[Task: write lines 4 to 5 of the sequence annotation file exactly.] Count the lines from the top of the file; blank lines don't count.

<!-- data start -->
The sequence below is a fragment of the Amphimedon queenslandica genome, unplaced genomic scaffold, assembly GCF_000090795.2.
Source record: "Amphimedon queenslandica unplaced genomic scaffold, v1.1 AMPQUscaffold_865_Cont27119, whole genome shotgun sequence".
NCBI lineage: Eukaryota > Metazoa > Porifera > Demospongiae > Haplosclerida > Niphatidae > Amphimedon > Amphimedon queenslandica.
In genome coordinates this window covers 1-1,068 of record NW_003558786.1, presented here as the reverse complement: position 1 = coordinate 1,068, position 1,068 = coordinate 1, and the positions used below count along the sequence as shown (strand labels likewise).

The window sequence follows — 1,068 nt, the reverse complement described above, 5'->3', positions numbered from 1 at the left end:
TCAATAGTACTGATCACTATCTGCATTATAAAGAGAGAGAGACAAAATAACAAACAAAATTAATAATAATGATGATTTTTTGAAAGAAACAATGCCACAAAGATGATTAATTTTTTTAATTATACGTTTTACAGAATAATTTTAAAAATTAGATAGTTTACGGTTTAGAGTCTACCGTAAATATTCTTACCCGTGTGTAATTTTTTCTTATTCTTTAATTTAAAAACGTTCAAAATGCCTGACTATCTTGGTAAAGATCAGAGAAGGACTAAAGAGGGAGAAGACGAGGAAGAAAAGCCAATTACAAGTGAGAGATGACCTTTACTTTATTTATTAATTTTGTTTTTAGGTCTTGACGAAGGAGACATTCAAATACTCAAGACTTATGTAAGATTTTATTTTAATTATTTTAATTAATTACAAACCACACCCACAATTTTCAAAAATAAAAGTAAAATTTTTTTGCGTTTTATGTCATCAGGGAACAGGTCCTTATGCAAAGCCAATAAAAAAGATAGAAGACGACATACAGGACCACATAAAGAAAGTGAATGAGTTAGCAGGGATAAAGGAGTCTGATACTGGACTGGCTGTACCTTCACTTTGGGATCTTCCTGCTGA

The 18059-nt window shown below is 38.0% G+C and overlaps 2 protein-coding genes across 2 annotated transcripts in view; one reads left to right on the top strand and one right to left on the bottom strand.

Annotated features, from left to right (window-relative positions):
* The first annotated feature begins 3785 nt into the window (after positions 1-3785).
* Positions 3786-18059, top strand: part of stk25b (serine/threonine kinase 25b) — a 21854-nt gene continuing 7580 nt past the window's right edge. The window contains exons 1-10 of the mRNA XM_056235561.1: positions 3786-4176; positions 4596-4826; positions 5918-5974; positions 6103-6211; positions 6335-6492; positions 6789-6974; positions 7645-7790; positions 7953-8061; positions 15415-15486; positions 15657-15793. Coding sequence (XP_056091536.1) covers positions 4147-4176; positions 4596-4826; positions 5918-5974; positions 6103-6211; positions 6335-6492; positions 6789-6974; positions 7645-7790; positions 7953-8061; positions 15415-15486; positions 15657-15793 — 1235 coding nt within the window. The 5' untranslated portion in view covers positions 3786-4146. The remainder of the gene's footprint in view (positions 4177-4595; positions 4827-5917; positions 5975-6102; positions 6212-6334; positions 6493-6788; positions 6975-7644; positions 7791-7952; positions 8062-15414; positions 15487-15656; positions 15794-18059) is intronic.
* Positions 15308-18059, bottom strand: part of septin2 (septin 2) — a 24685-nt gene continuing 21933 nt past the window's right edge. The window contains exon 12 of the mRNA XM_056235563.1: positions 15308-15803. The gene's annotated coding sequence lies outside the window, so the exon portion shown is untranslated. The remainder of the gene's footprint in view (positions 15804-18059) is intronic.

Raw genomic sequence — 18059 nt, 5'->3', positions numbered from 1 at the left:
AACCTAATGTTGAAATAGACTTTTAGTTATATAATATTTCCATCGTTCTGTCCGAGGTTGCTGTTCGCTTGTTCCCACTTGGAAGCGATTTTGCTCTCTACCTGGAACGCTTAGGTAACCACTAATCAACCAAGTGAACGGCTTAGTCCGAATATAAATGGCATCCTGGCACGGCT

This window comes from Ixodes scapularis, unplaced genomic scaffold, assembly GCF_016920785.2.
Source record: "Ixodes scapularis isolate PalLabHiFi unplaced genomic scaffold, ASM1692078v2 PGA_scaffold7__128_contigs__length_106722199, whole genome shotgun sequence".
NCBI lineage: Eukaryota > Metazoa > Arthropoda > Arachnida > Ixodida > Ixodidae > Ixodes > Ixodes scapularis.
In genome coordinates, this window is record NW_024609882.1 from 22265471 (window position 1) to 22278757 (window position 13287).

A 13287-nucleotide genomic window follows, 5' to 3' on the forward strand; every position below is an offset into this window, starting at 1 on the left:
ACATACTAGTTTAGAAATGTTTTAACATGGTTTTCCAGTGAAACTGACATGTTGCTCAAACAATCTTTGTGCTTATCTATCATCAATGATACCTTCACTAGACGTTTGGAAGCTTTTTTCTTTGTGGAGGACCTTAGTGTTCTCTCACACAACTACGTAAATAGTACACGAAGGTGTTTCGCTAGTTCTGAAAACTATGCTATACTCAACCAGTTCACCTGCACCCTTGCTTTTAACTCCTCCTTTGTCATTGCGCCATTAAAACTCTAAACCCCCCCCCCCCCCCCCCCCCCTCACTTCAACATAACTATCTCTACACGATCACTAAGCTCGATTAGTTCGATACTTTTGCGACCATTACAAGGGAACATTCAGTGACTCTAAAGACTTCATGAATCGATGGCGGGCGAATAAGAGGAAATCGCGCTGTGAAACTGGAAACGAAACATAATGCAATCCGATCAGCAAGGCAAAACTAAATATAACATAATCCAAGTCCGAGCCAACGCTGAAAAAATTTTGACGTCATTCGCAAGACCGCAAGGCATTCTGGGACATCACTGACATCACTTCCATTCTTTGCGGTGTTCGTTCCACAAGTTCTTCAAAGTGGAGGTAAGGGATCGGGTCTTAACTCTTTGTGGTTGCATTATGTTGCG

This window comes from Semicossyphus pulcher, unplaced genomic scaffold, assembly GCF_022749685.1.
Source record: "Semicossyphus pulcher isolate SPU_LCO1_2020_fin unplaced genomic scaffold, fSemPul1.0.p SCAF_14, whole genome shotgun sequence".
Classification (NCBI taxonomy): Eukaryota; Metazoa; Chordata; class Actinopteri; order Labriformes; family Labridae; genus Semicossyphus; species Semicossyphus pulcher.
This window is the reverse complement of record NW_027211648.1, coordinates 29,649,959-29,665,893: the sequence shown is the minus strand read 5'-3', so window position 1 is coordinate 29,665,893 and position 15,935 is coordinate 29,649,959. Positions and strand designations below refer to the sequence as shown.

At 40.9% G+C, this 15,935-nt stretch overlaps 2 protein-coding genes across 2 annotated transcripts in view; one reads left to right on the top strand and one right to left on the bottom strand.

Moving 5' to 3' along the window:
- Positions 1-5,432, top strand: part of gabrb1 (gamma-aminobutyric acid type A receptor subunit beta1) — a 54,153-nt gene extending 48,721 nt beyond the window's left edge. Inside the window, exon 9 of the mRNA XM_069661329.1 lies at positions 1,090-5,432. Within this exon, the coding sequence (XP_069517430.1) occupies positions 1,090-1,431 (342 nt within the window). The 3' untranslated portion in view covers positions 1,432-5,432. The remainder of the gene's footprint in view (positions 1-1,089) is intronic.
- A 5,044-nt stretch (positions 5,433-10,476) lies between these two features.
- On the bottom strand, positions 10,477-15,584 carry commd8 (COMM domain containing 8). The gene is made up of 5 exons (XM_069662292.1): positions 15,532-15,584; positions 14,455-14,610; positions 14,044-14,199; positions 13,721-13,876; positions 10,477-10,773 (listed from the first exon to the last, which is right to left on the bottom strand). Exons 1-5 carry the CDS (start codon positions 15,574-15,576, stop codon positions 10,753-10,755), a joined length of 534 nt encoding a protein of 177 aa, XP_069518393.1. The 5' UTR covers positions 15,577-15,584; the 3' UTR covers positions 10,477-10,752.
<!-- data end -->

In genome coordinates this window covers 1-1,068 of record NW_003558786.1, presented here as the reverse complement: position 1 = coordinate 1,068, position 1,068 = coordinate 1, and the positions used below count along the sequence as shown (strand labels likewise).

The window sequence follows — 1,068 nt, the reverse complement described above, 5'->3', positions numbered from 1 at the left end: